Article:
Robert Leam still lives at his parents' Richland home, unemployable, even at a fast-food restaurant.
The 18-year-old Richland High graduate kept a 3.9 grade-point average and studied advanced physics on his own time.
But he can't go to college. He can't join the Navy. He can't get a job.
He doesn't have a green card.
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Though he's in the U.S. legally, a lawyer's paperwork error four years ago left the teen's future in limbo.
"He was just an excellent young man trying to work within our system, which is broken," said one of his teachers, Larry Brooks.
Robert was 5 when his family moved from Great Britain to the U.S.
His dad, Julian, took a job with Bechtel National to work on the Hanford vitrification plant being built to convert radioactive waste into a more stable glass form.
He came to the U.S. on an H1 work visa. His wife, Elaine, and their kids Robert and Martha, now 16, have H4 visas, allowing them to live in the country but not get jobs.
Eight years ago, the Leams decided they wanted to stay in the U.S. and eventually become citizens. They started the process for the first step, becoming permanent residents.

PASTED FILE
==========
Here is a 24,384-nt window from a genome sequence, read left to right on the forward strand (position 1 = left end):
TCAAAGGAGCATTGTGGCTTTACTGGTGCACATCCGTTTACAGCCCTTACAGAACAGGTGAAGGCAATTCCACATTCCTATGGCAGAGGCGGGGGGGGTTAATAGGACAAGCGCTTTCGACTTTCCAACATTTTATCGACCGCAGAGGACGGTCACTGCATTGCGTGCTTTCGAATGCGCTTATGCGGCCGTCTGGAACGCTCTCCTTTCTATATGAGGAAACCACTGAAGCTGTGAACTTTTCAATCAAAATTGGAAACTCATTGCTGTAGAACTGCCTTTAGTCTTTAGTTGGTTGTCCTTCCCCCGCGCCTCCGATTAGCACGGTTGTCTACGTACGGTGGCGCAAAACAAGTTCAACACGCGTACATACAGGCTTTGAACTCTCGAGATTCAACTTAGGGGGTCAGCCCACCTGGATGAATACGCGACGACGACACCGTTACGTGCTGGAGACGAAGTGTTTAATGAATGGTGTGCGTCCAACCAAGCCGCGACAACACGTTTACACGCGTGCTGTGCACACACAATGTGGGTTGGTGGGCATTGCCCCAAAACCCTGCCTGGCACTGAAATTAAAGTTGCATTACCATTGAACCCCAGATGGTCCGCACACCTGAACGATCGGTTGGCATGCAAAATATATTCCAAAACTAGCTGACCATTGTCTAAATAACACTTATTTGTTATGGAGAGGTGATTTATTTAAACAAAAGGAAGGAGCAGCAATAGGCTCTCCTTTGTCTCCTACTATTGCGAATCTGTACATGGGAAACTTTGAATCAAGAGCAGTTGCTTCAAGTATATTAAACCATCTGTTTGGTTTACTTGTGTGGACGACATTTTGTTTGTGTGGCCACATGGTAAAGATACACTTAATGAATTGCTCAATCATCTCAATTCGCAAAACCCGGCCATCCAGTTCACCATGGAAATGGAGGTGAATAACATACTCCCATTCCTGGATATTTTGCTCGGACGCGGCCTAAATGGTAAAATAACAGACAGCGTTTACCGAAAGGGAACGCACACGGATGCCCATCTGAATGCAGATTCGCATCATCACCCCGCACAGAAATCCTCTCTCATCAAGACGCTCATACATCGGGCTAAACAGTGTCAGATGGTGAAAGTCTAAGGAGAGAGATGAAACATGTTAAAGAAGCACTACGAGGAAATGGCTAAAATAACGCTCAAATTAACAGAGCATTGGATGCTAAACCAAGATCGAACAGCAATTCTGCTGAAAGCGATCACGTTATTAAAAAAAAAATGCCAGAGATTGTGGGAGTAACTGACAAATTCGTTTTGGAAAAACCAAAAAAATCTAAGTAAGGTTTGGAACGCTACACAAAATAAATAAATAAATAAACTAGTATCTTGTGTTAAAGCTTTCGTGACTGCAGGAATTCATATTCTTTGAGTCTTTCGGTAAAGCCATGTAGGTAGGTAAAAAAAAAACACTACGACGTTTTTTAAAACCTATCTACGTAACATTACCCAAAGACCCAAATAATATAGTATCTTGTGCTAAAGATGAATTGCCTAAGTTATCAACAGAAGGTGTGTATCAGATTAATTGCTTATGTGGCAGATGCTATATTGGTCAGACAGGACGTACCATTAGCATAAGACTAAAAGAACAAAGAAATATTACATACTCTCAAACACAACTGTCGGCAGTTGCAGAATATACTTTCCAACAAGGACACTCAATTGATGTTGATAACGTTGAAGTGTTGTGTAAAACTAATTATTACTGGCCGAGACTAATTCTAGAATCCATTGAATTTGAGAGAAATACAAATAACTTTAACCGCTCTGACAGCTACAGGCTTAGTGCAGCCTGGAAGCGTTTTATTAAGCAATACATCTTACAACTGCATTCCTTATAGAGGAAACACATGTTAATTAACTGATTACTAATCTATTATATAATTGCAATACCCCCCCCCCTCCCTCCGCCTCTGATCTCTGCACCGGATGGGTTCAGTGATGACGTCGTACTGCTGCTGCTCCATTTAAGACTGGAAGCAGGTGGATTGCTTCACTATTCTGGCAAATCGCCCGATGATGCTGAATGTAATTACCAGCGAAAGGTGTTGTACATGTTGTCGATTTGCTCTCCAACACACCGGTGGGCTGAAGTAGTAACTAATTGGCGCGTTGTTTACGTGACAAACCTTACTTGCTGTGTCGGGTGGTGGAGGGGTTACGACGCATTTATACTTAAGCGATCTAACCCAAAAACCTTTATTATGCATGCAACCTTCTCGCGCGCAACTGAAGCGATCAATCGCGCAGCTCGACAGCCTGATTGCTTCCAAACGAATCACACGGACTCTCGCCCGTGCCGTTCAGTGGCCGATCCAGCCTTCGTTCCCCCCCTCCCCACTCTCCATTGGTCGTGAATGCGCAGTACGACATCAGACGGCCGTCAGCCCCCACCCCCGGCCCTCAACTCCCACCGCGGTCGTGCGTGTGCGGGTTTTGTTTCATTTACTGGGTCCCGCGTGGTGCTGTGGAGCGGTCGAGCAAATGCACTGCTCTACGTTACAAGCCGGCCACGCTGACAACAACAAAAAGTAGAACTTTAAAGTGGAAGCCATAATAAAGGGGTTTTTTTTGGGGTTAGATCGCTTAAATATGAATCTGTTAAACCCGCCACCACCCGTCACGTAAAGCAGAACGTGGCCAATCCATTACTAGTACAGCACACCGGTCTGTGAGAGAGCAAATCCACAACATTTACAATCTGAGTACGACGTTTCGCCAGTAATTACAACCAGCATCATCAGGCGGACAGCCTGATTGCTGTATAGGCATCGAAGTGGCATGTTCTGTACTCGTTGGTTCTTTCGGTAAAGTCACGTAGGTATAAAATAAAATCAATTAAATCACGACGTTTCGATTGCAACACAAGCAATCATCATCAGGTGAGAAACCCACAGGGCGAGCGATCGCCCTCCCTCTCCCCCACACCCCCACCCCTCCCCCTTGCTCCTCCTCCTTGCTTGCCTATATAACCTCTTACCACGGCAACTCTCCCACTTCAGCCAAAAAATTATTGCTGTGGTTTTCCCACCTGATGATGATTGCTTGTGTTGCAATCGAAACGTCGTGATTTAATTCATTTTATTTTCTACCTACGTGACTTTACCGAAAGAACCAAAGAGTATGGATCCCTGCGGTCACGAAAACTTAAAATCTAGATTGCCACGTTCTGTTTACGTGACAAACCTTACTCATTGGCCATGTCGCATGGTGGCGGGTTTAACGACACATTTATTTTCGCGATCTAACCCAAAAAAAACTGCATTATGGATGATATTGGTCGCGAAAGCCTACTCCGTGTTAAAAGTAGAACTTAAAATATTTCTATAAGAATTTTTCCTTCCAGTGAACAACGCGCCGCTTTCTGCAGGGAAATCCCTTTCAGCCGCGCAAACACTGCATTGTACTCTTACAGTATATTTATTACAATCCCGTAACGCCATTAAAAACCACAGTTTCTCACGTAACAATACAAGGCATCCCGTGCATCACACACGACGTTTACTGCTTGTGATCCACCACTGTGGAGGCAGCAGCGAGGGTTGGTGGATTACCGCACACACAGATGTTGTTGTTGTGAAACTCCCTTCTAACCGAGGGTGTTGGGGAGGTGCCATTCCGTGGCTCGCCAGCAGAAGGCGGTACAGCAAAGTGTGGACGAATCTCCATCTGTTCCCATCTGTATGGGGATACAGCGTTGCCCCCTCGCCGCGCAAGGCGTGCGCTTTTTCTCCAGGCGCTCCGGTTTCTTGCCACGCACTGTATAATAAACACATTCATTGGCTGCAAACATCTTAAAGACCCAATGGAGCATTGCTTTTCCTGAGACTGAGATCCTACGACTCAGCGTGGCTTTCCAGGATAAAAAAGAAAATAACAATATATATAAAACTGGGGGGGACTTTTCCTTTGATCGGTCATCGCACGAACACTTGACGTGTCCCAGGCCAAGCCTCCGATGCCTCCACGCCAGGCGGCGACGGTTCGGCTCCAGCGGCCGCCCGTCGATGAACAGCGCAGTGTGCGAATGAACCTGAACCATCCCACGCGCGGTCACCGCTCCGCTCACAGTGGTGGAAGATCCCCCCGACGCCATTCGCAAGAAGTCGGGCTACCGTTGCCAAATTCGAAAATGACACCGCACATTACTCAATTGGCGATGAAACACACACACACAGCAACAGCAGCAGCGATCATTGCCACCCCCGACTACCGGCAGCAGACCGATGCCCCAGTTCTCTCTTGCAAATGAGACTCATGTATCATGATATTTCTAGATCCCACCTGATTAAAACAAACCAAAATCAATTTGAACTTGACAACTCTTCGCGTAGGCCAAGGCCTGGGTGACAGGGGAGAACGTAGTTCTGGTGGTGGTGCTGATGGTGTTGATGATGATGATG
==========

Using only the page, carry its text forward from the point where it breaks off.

They knew their applications could take three to six years, and they thought they'd allowed enough time before Robert and Martha graduated from high school and wanted to head to college or find a job.
"We love it here," Elaine Leam said. "It's what the children know as home."
Four years into the process, they learned one of their attorneys had made a mistake by filing paperwork late. They either could file a petition to correct the problem or start over.
They were told it would take about the same amount of time, so to be safe, they pursued both avenues.
Four years later, they're still waiting.
Robert was set to graduate in spring 2011, and that's when the lack of a green card began to be a problem.
"When I was 16, my friends could get work, but I couldn't," he said.
He was a top student, but his parents worked with the school district to delay his graduation for a full year to keep him busy.
Robert took automotive technology classes at Tri-Tech Skills Center in Kennewick during that year and he studied advanced physics on his own.
"I've saved my parents a lot of money (on car repairs)," he said.
Brooks, his automotive instructor, said Robert came into his class with little understanding of the vehicles, but he excelled.
"He came for the challenge; he just wanted to experience it," Brooks said.
A year came and went, and Robert still didn't have a green card.
He can't pursue his dream of joining the Navy to become a pilot or get a job or apply for student loans to help pay for college. He's stuck.
"He's just trying to keep occupied," said Hannah Lake, a friend of Robert's who is attending Washington State University Tri-Cities.
The federal government doesn't give firm timelines for granting residency.
Applicants can check their status monthly and are given an estimated time. The latest estimate is Robert could have it in 10 months. And that's with fingers crossed.